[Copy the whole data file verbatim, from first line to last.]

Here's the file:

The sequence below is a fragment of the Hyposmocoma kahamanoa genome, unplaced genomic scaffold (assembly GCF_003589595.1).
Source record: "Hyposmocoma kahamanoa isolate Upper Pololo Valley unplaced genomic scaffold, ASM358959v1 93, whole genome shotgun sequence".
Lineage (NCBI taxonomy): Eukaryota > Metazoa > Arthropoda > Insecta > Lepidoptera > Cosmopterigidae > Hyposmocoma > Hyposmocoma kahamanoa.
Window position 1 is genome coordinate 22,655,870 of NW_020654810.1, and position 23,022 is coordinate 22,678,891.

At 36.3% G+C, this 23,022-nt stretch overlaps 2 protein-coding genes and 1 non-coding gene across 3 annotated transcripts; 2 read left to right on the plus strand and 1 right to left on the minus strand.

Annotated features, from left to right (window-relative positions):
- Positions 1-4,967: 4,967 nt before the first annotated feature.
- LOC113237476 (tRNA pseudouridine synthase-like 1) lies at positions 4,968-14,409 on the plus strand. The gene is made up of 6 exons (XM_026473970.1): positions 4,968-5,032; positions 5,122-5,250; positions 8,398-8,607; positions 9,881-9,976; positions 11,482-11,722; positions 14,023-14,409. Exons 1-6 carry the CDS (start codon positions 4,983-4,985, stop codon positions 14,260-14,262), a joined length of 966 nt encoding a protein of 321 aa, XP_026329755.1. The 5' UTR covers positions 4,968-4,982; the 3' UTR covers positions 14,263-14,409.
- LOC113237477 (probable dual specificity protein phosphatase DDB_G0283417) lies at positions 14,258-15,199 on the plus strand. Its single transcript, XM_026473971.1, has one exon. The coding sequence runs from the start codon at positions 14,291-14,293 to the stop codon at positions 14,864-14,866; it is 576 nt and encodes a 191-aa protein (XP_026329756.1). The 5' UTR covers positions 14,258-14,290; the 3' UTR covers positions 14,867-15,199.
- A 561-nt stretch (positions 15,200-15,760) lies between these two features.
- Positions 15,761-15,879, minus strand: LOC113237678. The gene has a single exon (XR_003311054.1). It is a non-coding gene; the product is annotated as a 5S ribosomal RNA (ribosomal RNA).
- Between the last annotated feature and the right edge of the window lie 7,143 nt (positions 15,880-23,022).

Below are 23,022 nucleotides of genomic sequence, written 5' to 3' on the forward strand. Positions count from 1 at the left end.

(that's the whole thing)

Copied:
The sequence below is a fragment of the Hyposmocoma kahamanoa genome, unplaced genomic scaffold (assembly GCF_003589595.1).
Source record: "Hyposmocoma kahamanoa isolate Upper Pololo Valley unplaced genomic scaffold, ASM358959v1 93, whole genome shotgun sequence".
Lineage (NCBI taxonomy): Eukaryota > Metazoa > Arthropoda > Insecta > Lepidoptera > Cosmopterigidae > Hyposmocoma > Hyposmocoma kahamanoa.
Window position 1 is genome coordinate 22,655,870 of NW_020654810.1, and position 23,022 is coordinate 22,678,891.

At 36.3% G+C, this 23,022-nt stretch overlaps 2 protein-coding genes and 1 non-coding gene across 3 annotated transcripts; 2 read left to right on the plus strand and 1 right to left on the minus strand.

Annotated features, from left to right (window-relative positions):
- Positions 1-4,967: 4,967 nt before the first annotated feature.
- LOC113237476 (tRNA pseudouridine synthase-like 1) lies at positions 4,968-14,409 on the plus strand. The gene is made up of 6 exons (XM_026473970.1): positions 4,968-5,032; positions 5,122-5,250; positions 8,398-8,607; positions 9,881-9,976; positions 11,482-11,722; positions 14,023-14,409. Exons 1-6 carry the CDS (start codon positions 4,983-4,985, stop codon positions 14,260-14,262), a joined length of 966 nt encoding a protein of 321 aa, XP_026329755.1. The 5' UTR covers positions 4,968-4,982; the 3' UTR covers positions 14,263-14,409.
- LOC113237477 (probable dual specificity protein phosphatase DDB_G0283417) lies at positions 14,258-15,199 on the plus strand. Its single transcript, XM_026473971.1, has one exon. The coding sequence runs from the start codon at positions 14,291-14,293 to the stop codon at positions 14,864-14,866; it is 576 nt and encodes a 191-aa protein (XP_026329756.1). The 5' UTR covers positions 14,258-14,290; the 3' UTR covers positions 14,867-15,199.
- A 561-nt stretch (positions 15,200-15,760) lies between these two features.
- Positions 15,761-15,879, minus strand: LOC113237678. The gene has a single exon (XR_003311054.1). It is a non-coding gene; the product is annotated as a 5S ribosomal RNA (ribosomal RNA).
- Between the last annotated feature and the right edge of the window lie 7,143 nt (positions 15,880-23,022).

Below are 23,022 nucleotides of genomic sequence, written 5' to 3' on the forward strand. Positions count from 1 at the left end.